On Mice and Men: The banning of Art Spigelman’s “Maus”

By Dr Breann Fallon, Coordinator of Research and Educator

On 10 May 1933 more than 40,000 individuals stood around a bonfire and watched it burn against Berlin’s night sky. The fuel for that fire was not coal or wood, it was books. 

The crowd watched as countless copies of Jewish, democratic, pacifist and “un-German spirited” literature went up in flames and the words of propaganda minister Joseph Goebbels rang in the air. As the night progressed more “dangerous,” banned works were thrown into the flames, celebratory music was played and fire-oaths were taken. 

This was certainly not the only book burning held in Nazi Germany. In May 1933 alone, there were approximately 93 book burnings across 70 German cities.

This “cleansing” of German literature was part of the Nazi’s commitment to Gleichshaltung, where there was to be no more publication of “unsafe” or “un-German” ideas from so-called “degenerate” authors. Rather there was to be a synchronisation of all political, cultural, and social institutions with the Nazi ideology. Free thought, expression and opposition were lying in the ashes.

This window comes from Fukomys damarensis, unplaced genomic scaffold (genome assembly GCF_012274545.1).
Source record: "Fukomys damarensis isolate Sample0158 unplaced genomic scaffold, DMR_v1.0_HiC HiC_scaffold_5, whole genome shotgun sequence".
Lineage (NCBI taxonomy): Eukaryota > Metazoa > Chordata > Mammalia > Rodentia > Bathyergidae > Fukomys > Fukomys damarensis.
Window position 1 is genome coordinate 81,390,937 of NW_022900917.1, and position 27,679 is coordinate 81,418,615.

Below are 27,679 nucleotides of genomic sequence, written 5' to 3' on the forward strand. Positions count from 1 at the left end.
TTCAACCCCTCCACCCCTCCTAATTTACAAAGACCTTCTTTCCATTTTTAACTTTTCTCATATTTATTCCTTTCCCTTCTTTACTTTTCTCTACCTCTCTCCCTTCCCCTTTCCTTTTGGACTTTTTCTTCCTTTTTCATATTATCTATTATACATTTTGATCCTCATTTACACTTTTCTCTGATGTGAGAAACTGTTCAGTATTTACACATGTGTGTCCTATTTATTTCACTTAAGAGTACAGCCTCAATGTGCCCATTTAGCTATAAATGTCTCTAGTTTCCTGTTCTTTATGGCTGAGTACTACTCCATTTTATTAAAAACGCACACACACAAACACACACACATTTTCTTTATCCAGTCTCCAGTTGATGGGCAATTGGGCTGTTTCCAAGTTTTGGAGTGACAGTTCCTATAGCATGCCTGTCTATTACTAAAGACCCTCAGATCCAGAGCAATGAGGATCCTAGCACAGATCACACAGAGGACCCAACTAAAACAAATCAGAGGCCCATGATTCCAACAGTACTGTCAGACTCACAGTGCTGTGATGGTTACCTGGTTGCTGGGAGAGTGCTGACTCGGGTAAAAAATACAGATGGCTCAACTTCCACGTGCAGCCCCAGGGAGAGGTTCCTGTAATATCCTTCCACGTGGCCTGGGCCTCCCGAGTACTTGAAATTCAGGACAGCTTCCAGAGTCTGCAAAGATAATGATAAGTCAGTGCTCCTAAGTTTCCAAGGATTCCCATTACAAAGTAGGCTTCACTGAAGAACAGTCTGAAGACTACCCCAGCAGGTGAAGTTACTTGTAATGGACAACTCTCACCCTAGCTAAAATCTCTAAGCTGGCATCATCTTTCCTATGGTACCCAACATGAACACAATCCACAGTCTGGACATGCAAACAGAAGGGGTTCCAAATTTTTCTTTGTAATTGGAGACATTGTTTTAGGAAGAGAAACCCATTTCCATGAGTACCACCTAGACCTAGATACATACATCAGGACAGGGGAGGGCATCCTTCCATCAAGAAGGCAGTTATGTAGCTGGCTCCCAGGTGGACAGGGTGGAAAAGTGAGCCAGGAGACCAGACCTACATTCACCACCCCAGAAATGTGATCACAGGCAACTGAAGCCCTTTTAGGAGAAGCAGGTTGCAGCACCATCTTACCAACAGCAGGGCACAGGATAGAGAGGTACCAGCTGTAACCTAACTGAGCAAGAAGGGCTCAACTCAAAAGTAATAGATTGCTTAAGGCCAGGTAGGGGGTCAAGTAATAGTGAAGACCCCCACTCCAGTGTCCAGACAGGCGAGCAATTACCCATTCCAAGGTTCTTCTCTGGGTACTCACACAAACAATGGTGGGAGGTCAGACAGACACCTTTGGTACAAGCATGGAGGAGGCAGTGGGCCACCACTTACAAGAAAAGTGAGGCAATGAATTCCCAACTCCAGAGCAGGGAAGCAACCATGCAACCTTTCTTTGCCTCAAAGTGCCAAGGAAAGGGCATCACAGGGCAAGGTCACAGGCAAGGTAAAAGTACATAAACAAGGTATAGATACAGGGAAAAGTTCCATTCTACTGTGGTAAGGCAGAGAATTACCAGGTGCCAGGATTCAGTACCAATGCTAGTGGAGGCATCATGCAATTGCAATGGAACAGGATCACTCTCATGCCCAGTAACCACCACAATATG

Nearly 89 years later, in 2022, we are still seeing the profound impact of banning books, most recently in the ban of Art Spiegelman’s Pulitzer Prize-winning graphic novel Maus by a school board in the US. 

The book, which has widely been used in schools to educate students about the Holocaust since it was published in 1986, has been voted to be removed from classrooms by McMinn County Board of Education for what it called an “unnecessary use of profanity and nudity” last month. 

Even today, the action of banning (or burning) a book sends a strong message – that it is dangerous.

Nazi Book burning, Berlin, 1933

Image: Nazi Book burning, Berlin, 1933.  Bundesarchiv, Bild 102-14597 / Georg Pahl / CC-BY-SA 3.0.

Is Maus dangerous?

In Maus, Art Spiegelman pens the Holocaust as experienced by his parents, Vladek and Anja, through both word and image. The reader bears witness to Vladek and Anja’s experience of the Holocaust in Poland, their internment in Auschwitz and loss of a son. 

Maus also asks the reader to contemplate the aftermath of the Holocaust as Art lays bare the impact of this event on his family. It provides a window into the past and the reverberations of that history in the generations that follow. 

So, are the Maus books dangerous? In my view, no. They do bear witness to a horrific past and therefore include a confronting reality through text and visuals, so they must be taught with care and consideration.

Rather, perhaps we should ask: what is more dangerous, the book itself or the action of banning it? 

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